The interactivity between the computer game and the player is more real than that of the paper book and the reader. In reality, people don’t have the chance to go back and decide to not jump into the trunk of the car, which will eventually lead to witnessing the death of a gem dealer (Gilligan 45). Apparently in a choose-your-own-adventure novel called Inside UFO 54-40, there is only one positive outcome in which the reader is in a heroic position, but you have to actively find the page which stands alone, to which the book congratulates the reader for breaking the rules of the book (Hendrix). However, what’s not realistic is that reality can be presented in a compact form, whether that is a computer game on a screen or a 120-page book.

Furthermore, Cup of Death doesn’t really present a realistic version of life. I didn’t really pay attention to the title of the novel until after death occurred in the novel after my first three times through the novel with the repeated death of gem dealer Noriko Oda. Even in the Hitchhiker’s Guide to the Galaxy game, I would be crushed by a bulldozer or mauled by a ravenous Bugblatter Beast. In an interview with Slate, the publishers of choose-your-own-adventure novels said that death, more or less, makes the books feel “real” because just because someone chooses what is perceived to be the moral route doesn’t mean the outcome will make the character heroic (Hendrix). In the Hitchhiker’s game, I was strategizing. When I wake up, I command the game to “get up” and “turn on the lights.” I’m making lifelike decisions that lead to realistic outcomes. I “walk through the door,” and I’m told “You’re on the porch.” And that is the difference between the different mediums of interactivity.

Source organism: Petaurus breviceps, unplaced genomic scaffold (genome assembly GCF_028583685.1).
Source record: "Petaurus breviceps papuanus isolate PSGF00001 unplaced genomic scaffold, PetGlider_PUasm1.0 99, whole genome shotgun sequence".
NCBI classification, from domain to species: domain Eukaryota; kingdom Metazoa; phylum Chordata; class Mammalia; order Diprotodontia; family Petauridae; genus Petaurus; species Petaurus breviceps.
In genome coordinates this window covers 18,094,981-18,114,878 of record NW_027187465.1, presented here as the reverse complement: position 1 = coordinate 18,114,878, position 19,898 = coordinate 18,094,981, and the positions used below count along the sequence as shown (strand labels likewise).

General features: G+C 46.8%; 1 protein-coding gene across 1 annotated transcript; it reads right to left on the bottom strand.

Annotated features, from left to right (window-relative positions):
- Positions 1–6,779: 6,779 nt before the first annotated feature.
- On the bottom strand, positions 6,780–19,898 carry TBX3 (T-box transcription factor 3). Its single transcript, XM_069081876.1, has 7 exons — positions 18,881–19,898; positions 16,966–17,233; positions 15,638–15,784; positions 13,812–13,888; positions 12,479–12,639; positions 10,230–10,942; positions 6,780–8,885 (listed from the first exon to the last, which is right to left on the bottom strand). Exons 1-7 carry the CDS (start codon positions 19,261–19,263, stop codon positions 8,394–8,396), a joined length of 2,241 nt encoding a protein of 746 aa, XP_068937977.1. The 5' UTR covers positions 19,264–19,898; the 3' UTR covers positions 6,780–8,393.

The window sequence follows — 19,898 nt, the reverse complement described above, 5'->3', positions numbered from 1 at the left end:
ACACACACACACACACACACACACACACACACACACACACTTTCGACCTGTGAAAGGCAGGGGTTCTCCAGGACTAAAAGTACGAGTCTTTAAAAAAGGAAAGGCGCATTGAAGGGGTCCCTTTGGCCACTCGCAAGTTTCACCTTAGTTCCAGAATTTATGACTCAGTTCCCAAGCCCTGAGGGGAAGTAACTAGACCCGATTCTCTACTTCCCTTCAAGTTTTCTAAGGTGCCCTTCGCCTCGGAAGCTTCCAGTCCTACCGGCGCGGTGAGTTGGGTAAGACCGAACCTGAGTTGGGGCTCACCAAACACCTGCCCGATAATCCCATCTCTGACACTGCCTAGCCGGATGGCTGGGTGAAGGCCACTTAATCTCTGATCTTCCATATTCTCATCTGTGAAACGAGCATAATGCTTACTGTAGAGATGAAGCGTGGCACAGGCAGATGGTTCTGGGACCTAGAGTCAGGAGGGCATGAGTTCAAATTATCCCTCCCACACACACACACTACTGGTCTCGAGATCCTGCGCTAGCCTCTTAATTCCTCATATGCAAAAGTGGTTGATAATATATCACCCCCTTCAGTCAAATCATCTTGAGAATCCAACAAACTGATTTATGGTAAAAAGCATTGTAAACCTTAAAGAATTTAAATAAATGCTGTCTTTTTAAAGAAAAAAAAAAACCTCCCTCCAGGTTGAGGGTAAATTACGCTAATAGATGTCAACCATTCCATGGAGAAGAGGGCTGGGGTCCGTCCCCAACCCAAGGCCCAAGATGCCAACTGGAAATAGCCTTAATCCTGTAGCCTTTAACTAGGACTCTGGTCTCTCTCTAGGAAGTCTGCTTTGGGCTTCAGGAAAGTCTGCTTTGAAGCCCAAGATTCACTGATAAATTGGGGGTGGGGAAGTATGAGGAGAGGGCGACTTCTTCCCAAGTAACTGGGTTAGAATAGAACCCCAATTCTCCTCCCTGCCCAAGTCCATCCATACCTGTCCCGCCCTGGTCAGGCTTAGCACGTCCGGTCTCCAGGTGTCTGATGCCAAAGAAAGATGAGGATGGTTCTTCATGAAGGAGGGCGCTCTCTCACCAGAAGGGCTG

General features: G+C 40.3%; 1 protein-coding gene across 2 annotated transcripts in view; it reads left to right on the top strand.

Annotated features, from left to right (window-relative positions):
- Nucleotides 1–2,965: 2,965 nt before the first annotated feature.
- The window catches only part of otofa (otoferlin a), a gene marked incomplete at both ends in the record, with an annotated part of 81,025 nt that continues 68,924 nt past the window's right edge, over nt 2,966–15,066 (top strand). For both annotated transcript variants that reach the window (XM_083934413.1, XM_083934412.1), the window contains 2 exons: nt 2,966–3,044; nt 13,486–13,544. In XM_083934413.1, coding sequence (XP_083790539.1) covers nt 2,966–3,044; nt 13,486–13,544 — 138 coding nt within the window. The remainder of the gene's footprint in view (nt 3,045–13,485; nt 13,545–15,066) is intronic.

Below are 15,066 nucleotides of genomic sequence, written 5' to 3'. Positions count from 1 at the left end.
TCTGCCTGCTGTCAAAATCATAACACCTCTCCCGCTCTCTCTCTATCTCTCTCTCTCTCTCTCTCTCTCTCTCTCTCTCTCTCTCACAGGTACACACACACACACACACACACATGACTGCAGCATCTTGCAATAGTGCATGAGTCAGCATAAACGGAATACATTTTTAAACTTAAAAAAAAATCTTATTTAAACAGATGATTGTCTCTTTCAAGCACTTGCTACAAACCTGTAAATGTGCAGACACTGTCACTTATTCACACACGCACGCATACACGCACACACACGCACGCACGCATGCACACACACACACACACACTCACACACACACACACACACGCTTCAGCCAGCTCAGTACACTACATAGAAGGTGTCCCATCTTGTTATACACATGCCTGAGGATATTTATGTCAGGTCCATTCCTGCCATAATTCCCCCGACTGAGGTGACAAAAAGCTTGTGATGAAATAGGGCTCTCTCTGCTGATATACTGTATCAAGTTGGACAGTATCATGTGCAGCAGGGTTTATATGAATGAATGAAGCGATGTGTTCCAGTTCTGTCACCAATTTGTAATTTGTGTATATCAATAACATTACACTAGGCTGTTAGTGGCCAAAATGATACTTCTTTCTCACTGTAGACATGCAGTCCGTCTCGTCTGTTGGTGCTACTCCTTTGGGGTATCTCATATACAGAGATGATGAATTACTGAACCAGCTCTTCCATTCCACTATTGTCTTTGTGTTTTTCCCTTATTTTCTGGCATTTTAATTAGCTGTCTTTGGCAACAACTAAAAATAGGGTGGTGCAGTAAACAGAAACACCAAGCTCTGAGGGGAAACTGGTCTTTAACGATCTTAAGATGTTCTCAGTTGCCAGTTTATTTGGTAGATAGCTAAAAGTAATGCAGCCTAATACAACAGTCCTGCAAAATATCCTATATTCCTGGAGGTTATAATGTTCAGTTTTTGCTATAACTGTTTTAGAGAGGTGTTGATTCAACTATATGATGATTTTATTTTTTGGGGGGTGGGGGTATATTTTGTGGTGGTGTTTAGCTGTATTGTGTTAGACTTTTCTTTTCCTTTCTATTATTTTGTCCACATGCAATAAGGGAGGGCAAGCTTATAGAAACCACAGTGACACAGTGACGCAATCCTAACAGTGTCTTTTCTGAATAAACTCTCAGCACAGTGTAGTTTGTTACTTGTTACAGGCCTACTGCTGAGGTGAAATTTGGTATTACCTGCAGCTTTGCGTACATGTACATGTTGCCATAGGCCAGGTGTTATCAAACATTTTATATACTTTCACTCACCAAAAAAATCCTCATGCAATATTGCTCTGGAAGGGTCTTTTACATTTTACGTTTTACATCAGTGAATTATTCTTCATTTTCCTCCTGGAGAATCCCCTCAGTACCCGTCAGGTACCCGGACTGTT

Additional source:

Hendrix, Grady. "Choose Your Own Adventure: How the Cave of Time Taught Us to Love Interactive Entertainment." Slate. 18 Feb. 2011. Online.


Patrick Kilduff said...

I enjoyed your approach in the first/opening paragraph of your post with using a comparison with a normal story and a more cognitive book. It really gives the reader of your post a good sense of what a choose your adventure book is all about (with the understanding that one may not know what they are all about). I also liked your comparison with Hitchhikers Guide to the galaxy, a great example. It reminded me a lot of Zork. I also used a similar strategy at times to read Cup of Death, exploring as many avenues as possible. Something maybe to add to your revision to this (if you so choose) is to maybe include some points on Marcuse, like we discussed in class, it would add some substance to your paper. But overall, I liked your analysis and agree with a good portion of your argument.